on the dimension of religions and non-religious convictions within
intercultural education. It provides principles and guidelines to
be applied in education policies and institutions and in the professional
development of teaching staff. The Committee of Ministers refers
also, in this connection, to ECRI’s general policy recommendations,Note
which recommend in
particular that states ensure that religious instruction in schools
respects cultural pluralism and that “pupils are given an instruction
on religion which complies with the scientific neutrality essential
in any educational approach”. It encourages the member states to
draw on these recommendations and principles. The Committee of Ministers
would also inform the Assembly of an initiative run jointly by the
OSCE/ODIHR, the Council of Europe and UNESCO to develop “Guidelines
for educators and policy makers: combating intolerance against Muslims
through education”, which it is planned to launch in 2011.
11. Furthermore, the Council of Europe Commissioner for Human
Rights keeps close track of the current issues and problems to which
the Assembly refers in its recommendation in respect of the developments
in member states and calls on the authorities and civil society
to work to promote respect for the fundamental rights and freedoms
of all Europeans.
12. With regard to the Assembly’s recommendations concerning Muslim
women, the Committee of Ministers recalls that the rights and freedoms
contained in the European Convention on Human Rights and as interpreted in
the Court’s case law apply to all individuals under the jurisdiction
of the high contracting parties to the Convention without discrimination.
This is also the case with respect to the European Social Charter
which provides the right to education, professional training and
13. The Assembly stresses the importance of promoting Council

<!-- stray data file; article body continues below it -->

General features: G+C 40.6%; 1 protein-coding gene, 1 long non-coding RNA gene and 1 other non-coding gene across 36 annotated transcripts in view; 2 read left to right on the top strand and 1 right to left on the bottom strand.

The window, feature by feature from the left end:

of Europe values outside the Organisation’s geographical scope.
In this connection, the Committee of Ministers underlines the role
of the European Commission for Democracy through Law (Venice Commission)
as well as of the European Centre for Global Interdependence and
Solidarity (North-South Centre). It also considers that proposed
initiatives to further co-operation with non-European States, including
those recommended by the Assembly, should be examined in the light
of a more general policy framework governing relations between the
Council of Europe and neighbouring countries and take due consideration
of the budgetary resources available.
14. The Committee of Ministers would recall that the Council of
Europe continues to develop activities in this context – at both
global and inter-regional levels – including in the framework of
co‑operation between the Council of Europe and the European Union
(for example through the North-South Centre and the Intercultural Cities
programme) and with the United Nations Alliance of Civilisations.
The Committee of Ministers would also draw the Assembly’s attention
to the initiative of the Government of Azerbaijan to hold a World
Forum for Intercultural Dialogue in Baku from 7 to 9 April 2011,
where the Council of Europe will have the opportunity to promote
its values on the global level.
15. As to the participation of non-member states in the work of
ECRI, the Committee of Ministers points out that this body’s activities
are based on the provisions of the European Convention on Human
Rights, along with its additional protocols and the relevant case
law, and that this is one of the Council of Europe’s fundamental treaties,
which is not open for accession by non-member states. It is difficult
to imagine how a country which is not a party to this convention
and is not bound by the case law of the European Court of Human
Rights could be properly monitored by ECRI.
16. The Council of Europe’s priorities for 2011 include an analysis
of the relevance of Council of Europe conventions. The results of
this work should serve as a basis to decide, in particular, on measures
aimed at increasing the visibility of some of these conventions
and promoting their signature and ratification both by Council of
Europe member states and non-member states.
17. Lastly, the Committee of Ministers points to the task assigned
to the Group of Eminent Persons, who have been charged with opening
new lines of inquiry on how to “live together”. It will be extremely
interested in the outcome of this work, which may provide input
for the future activities of the Council of Europe.